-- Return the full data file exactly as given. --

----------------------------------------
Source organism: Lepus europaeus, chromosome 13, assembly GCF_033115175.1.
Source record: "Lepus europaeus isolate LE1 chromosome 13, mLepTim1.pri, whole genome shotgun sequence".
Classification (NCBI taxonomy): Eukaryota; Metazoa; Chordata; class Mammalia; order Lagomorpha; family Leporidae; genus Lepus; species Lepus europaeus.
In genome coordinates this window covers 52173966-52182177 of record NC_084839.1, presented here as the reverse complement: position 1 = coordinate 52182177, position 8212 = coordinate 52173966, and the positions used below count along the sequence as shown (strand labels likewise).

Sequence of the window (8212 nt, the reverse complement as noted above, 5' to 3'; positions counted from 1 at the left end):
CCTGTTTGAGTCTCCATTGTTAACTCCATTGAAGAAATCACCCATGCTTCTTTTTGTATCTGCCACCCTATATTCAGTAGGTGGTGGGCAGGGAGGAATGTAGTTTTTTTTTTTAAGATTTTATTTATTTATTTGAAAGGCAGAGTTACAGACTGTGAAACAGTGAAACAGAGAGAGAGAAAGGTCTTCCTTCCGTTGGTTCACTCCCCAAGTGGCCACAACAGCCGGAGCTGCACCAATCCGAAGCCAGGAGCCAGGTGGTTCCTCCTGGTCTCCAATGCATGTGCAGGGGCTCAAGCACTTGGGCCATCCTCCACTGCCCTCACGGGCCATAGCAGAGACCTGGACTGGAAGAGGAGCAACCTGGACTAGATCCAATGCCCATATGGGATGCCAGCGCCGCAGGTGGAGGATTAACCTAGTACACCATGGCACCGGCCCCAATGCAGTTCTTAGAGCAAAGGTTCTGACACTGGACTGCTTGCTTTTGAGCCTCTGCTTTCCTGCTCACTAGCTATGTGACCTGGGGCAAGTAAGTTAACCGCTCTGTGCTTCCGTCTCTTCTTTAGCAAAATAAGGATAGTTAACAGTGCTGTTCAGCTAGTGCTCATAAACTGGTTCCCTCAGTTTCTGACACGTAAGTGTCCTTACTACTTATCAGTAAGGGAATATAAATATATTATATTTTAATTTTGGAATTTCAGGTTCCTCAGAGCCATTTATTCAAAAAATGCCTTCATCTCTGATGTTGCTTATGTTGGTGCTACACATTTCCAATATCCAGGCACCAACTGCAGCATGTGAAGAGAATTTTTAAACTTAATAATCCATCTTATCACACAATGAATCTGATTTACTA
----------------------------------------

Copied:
Source organism: Lepus europaeus, chromosome 13, assembly GCF_033115175.1.
Source record: "Lepus europaeus isolate LE1 chromosome 13, mLepTim1.pri, whole genome shotgun sequence".
Classification (NCBI taxonomy): Eukaryota; Metazoa; Chordata; class Mammalia; order Lagomorpha; family Leporidae; genus Lepus; species Lepus europaeus.
In genome coordinates this window covers 52173966-52182177 of record NC_084839.1, presented here as the reverse complement: position 1 = coordinate 52182177, position 8212 = coordinate 52173966, and the positions used below count along the sequence as shown (strand labels likewise).

Sequence of the window (8212 nt, the reverse complement as noted above, 5' to 3'; positions counted from 1 at the left end):
CCTGTTTGAGTCTCCATTGTTAACTCCATTGAAGAAATCACCCATGCTTCTTTTTGTATCTGCCACCCTATATTCAGTAGGTGGTGGGCAGGGAGGAATGTAGTTTTTTTTTTTAAGATTTTATTTATTTATTTGAAAGGCAGAGTTACAGACTGTGAAACAGTGAAACAGAGAGAGAGAAAGGTCTTCCTTCCGTTGGTTCACTCCCCAAGTGGCCACAACAGCCGGAGCTGCACCAATCCGAAGCCAGGAGCCAGGTGGTTCCTCCTGGTCTCCAATGCATGTGCAGGGGCTCAAGCACTTGGGCCATCCTCCACTGCCCTCACGGGCCATAGCAGAGACCTGGACTGGAAGAGGAGCAACCTGGACTAGATCCAATGCCCATATGGGATGCCAGCGCCGCAGGTGGAGGATTAACCTAGTACACCATGGCACCGGCCCCAATGCAGTTCTTAGAGCAAAGGTTCTGACACTGGACTGCTTGCTTTTGAGCCTCTGCTTTCCTGCTCACTAGCTATGTGACCTGGGGCAAGTAAGTTAACCGCTCTGTGCTTCCGTCTCTTCTTTAGCAAAATAAGGATAGTTAACAGTGCTGTTCAGCTAGTGCTCATAAACTGGTTCCCTCAGTTTCTGACACGTAAGTGTCCTTACTACTTATCAGTAAGGGAATATAAATATATTATATTTTAATTTTGGAATTTCAGGTTCCTCAGAGCCATTTATTCAAAAAATGCCTTCATCTCTGATGTTGCTTATGTTGGTGCTACACATTTCCAATATCCAGGCACCAACTGCAGCATGTGAAGAGAATTTTTAAACTTAATAATCCATCTTATCACACAATGAATCTGATTTACTA